So a couple of weeks ago the finalists for the 2020 Giller Prize were announced. That’s the award for the best Canadian fiction of the year. I’ve already added them to my wishlist, and my 2021 reading list, because I am a pretentious literary fiction junkie. At the moment I’m still working my way through the 2020 Booker Prize shortlist, currently into The Shadow King by Maaza Mengiste.
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All of this preamble is because upon telling people that I’m reading a book called The Shadow King, people assume it’s a fantasy novel. This is where I’m supposed to say that I have nothing against the fantasy genre. It sounds dismissive to say that some of the authors that fostered my love of reading, who remain favorite writers to this day, were fantasy authors. My day job is, or at least used to be, fantasy-fiction adjacent. But good God almighty, rescue us from the current glut of fantasy fiction and the people who read nothing but.
No, It’s Not Fantasy
Before I started reading this book, I went to the Amazon reviews. Per usual, I dove straight to the one-star reviews to see how much of the usual idiocy I’d find there. Ah, yes, the consensus of the reviewers at the bottom is that this book is slow-paced and boring. Kind of the universal rallying cry against literary fiction.
This is my issue. Not everything is easy to read, nor should it be. Books don’t have to be fast-paced and packed with slam-bang action. I say this, remember, as a unrepentant hack writer in the finest pulp tradition. Sometimes it’s good if you have to work for it. You exercise your brain. Maybe you even learn some things. Angels and ministers of grace defend us from lazy readers.
It’s the same problem that, in my opinion, is plaguing film right now. I watched Orlando the other day, for around the 97,863rd time in my life. It is a beautiful movie. A challenging one to boot. I would also call it one of the few films that I feel is better than the novel it’s based on. When I mentioned it to a friend, he sort of rolled his eyes at me, and told me the film was too long and painfully dull. Then he went on to express his anger that the release of the next Marvel film, Black Widow, has been pushed back again.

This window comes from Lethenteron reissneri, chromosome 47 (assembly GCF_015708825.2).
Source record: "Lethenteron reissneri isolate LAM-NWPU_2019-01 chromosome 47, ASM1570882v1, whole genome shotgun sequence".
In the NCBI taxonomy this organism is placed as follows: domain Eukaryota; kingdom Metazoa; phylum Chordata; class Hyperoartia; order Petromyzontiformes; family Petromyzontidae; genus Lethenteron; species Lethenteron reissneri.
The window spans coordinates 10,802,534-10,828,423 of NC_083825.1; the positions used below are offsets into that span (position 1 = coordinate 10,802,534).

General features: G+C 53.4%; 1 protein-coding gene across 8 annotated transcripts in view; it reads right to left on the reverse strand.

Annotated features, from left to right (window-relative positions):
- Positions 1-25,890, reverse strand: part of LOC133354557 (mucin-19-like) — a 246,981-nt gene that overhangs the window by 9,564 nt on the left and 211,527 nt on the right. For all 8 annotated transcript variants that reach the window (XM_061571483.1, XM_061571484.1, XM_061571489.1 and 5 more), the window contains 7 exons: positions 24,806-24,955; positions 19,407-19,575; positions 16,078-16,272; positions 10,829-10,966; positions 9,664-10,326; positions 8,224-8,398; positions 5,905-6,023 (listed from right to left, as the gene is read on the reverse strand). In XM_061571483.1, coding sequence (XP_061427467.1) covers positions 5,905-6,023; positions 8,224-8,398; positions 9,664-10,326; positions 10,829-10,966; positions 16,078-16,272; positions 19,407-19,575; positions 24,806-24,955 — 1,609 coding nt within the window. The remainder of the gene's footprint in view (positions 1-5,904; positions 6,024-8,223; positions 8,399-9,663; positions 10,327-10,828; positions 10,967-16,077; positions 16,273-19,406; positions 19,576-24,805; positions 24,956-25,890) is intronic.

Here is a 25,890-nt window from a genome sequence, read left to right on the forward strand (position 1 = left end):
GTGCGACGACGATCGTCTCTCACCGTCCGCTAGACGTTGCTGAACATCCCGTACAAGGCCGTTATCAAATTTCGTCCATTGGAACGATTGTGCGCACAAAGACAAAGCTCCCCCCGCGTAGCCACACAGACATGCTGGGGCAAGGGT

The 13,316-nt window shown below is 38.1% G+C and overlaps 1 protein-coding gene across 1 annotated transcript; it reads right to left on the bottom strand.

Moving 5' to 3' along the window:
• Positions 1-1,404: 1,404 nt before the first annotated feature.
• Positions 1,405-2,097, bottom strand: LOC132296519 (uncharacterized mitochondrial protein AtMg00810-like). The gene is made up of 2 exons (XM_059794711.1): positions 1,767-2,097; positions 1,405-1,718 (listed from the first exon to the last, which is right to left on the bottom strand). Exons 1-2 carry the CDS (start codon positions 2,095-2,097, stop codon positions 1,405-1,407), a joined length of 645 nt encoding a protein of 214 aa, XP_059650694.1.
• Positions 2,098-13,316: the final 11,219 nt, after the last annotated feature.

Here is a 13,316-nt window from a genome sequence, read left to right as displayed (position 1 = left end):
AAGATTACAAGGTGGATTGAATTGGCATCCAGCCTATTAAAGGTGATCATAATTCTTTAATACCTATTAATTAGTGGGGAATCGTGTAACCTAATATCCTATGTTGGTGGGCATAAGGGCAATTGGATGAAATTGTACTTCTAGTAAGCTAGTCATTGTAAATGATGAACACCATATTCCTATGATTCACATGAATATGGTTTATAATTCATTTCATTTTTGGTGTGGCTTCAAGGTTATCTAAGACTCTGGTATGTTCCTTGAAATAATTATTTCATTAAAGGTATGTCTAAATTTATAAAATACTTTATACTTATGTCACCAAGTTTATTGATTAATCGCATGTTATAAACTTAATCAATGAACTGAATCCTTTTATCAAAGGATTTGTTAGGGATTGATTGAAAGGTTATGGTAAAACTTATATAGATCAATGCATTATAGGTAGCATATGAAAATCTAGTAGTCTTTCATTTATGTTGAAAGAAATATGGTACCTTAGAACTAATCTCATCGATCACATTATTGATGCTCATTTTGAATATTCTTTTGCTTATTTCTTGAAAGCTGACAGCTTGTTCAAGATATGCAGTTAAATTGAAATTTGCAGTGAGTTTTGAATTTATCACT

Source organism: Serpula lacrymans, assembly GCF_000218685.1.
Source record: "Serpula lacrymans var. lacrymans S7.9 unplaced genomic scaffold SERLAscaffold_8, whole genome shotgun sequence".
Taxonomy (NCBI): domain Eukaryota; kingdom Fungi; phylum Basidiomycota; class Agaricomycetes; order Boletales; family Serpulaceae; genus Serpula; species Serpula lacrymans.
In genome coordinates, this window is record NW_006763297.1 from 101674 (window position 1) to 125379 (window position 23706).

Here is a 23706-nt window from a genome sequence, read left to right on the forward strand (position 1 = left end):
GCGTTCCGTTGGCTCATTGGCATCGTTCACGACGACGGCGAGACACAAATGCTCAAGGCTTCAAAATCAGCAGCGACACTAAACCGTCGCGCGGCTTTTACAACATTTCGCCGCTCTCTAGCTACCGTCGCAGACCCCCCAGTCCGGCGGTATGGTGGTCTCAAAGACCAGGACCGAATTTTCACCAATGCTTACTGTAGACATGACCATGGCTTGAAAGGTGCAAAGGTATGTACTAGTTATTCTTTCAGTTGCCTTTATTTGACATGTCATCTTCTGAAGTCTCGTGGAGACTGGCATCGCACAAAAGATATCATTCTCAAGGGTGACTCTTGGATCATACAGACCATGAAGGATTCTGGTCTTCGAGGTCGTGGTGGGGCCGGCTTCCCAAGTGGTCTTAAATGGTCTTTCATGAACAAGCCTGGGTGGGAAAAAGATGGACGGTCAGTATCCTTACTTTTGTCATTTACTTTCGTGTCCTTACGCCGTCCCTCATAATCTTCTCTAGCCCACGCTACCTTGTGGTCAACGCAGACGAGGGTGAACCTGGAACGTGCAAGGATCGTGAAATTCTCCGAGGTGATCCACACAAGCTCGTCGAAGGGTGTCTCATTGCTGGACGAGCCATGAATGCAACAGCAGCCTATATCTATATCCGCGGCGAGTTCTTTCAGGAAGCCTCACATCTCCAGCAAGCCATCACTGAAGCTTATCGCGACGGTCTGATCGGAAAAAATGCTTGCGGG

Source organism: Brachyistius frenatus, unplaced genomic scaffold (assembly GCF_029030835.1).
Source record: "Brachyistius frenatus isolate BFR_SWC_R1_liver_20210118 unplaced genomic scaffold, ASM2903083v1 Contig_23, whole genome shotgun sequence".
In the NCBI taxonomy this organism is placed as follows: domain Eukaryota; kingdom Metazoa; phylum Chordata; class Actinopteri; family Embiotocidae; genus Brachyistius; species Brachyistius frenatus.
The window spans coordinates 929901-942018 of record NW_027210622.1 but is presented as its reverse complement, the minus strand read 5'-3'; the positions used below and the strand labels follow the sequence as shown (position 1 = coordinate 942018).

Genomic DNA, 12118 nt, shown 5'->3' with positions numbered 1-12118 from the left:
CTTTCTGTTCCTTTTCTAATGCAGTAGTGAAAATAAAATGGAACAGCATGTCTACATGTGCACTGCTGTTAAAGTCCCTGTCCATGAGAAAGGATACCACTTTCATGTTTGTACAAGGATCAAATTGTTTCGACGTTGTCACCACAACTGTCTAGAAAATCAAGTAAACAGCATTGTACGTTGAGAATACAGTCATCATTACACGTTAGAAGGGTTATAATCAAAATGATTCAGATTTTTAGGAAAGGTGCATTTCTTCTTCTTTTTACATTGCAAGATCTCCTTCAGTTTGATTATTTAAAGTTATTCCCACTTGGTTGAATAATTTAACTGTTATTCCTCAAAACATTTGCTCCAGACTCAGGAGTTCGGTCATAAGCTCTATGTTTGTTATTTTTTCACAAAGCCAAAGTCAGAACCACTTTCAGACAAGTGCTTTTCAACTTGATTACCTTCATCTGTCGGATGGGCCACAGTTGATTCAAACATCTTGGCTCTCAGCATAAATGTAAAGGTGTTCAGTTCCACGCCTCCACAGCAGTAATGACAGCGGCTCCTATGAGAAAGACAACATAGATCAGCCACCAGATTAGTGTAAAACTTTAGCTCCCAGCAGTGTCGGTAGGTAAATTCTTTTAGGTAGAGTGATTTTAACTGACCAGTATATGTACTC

The Shadow King by Maaza Mengiste
This novel is set in the 1930s, during Mussolini’s invasion of Ethiopia. It features women soldiers working to repel the Italian colonization. The whole book is about war through the eyes of women. The author, who is Ethiopian-American, based it in part on her family history. How can you call that dull? Oh, it’s not all heroic fight scenes and explosions. It’s a lot of feelings, and dealing with the realities of living in a war zone. There are no Big Damn Heroes looking for glory. Just people with grit trying to protect their families and communities.
This is the best thing I’ve read all year. I haven’t read all of the novels on the Booker shortlist yet, but I would be neither surprised nor disappointed if this won. In fact, I enjoyed this so much that I’ve added Mengiste’s previous novel, Beneath the Lion’s Gaze, to my reading list.
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About Berin Kinsman
Berin Kinsman is a writer, simple living minimalist, and spoonie. By day he works as the owner/publisher at Dancing Lights Press. An American by accident of birth, he currently lives in Finland with his wife, artist Katie Kinsman.